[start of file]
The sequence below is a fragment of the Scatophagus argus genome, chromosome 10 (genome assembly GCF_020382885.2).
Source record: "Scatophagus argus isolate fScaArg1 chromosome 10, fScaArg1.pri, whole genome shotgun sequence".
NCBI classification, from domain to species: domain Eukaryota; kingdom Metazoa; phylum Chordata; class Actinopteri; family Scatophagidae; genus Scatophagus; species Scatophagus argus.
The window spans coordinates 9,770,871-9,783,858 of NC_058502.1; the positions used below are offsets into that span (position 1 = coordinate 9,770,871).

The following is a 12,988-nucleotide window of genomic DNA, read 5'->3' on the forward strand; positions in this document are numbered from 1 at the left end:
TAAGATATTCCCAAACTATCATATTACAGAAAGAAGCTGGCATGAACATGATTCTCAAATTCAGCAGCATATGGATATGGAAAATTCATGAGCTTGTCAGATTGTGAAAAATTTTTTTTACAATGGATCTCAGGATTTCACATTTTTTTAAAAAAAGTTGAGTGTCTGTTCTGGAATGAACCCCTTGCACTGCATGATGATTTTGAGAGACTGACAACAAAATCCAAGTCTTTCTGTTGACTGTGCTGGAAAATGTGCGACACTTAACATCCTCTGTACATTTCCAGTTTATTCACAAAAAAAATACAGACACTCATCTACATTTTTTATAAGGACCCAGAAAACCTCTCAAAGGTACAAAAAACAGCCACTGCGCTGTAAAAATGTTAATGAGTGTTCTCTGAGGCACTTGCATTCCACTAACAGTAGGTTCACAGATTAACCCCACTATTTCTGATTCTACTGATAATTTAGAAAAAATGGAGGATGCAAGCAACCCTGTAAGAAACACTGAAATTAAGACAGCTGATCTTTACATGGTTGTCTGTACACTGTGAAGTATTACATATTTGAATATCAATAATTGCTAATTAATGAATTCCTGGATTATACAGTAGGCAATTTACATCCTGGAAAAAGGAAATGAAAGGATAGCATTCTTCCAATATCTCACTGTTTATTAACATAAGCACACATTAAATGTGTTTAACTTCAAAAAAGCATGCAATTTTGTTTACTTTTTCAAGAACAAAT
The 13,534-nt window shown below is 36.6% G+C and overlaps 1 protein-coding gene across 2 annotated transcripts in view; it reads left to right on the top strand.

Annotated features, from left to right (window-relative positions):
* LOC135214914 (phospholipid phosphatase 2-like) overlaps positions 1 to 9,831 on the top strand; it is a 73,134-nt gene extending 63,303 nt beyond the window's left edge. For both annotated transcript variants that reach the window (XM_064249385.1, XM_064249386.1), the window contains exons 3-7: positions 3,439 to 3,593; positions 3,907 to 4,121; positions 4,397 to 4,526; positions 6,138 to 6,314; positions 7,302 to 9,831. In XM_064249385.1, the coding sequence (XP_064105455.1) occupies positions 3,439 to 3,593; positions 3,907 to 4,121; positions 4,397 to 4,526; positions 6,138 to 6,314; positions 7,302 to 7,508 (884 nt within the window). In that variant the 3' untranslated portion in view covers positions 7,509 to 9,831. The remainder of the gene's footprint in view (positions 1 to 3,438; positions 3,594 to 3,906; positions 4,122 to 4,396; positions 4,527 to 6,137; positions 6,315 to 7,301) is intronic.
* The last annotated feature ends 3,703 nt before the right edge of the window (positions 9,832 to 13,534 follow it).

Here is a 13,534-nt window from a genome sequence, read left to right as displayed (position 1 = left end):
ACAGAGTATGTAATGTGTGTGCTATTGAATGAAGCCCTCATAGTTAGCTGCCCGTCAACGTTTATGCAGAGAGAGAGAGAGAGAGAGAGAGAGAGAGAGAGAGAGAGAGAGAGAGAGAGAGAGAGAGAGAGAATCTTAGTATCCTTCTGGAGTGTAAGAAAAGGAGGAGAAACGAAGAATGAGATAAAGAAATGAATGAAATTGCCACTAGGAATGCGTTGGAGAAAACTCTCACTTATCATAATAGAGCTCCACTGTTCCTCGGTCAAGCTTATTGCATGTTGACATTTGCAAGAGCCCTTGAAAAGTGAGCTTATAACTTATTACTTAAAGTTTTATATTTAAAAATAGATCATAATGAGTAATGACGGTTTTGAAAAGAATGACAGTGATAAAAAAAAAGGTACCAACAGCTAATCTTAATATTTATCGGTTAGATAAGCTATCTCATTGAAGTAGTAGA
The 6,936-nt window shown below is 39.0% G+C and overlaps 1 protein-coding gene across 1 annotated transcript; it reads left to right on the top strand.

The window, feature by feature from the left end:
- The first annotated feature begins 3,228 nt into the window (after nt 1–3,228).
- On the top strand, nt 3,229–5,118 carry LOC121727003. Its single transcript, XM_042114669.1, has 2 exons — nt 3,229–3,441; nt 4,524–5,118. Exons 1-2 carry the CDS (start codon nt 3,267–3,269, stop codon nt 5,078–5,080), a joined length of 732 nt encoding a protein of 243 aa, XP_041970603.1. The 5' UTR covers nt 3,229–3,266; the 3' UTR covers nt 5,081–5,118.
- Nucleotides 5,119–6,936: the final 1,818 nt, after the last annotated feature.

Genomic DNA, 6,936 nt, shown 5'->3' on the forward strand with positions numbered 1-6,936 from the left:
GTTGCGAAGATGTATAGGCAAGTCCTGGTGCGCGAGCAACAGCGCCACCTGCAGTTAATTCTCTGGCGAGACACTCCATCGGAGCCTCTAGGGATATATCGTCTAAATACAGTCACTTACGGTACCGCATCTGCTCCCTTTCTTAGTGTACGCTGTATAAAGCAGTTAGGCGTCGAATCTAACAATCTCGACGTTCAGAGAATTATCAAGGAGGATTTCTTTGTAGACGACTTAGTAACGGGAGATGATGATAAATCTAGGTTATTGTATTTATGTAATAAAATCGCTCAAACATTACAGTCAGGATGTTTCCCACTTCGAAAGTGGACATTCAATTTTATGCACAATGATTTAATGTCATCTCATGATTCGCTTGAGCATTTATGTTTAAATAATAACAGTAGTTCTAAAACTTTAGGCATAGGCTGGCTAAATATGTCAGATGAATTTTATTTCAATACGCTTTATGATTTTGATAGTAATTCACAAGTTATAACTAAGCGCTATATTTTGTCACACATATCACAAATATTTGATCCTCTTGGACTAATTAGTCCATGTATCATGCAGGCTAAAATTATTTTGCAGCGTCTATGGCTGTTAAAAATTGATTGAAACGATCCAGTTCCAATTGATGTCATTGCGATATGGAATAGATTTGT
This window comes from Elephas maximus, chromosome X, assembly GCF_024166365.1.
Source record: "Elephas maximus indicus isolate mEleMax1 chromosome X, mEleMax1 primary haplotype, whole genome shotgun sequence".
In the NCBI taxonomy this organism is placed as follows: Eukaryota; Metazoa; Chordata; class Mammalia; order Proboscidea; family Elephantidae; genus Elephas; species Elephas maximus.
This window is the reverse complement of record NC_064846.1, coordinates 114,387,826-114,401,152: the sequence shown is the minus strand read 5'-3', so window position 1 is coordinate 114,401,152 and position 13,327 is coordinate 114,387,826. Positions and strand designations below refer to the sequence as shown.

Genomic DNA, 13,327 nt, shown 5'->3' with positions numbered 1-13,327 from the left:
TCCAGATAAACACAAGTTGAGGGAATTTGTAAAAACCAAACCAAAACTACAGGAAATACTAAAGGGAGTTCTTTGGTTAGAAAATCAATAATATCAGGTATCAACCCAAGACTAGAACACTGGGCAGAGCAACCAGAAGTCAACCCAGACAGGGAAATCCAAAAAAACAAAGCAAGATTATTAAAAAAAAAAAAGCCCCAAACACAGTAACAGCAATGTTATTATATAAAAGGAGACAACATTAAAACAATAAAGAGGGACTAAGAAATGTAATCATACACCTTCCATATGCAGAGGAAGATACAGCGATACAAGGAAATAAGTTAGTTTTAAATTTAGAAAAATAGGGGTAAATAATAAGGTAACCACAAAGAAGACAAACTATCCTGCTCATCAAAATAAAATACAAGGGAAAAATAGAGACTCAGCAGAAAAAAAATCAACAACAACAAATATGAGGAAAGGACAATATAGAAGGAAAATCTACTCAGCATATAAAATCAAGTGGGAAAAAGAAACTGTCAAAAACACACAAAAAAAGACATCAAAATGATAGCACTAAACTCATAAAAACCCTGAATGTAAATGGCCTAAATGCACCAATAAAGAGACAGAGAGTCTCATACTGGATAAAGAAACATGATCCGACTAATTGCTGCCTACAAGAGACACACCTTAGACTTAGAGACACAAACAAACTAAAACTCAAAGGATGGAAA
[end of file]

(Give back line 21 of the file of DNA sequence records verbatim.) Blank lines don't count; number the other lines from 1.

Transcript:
Source record: "Elephas maximus indicus isolate mEleMax1 chromosome X, mEleMax1 primary haplotype, whole genome shotgun sequence".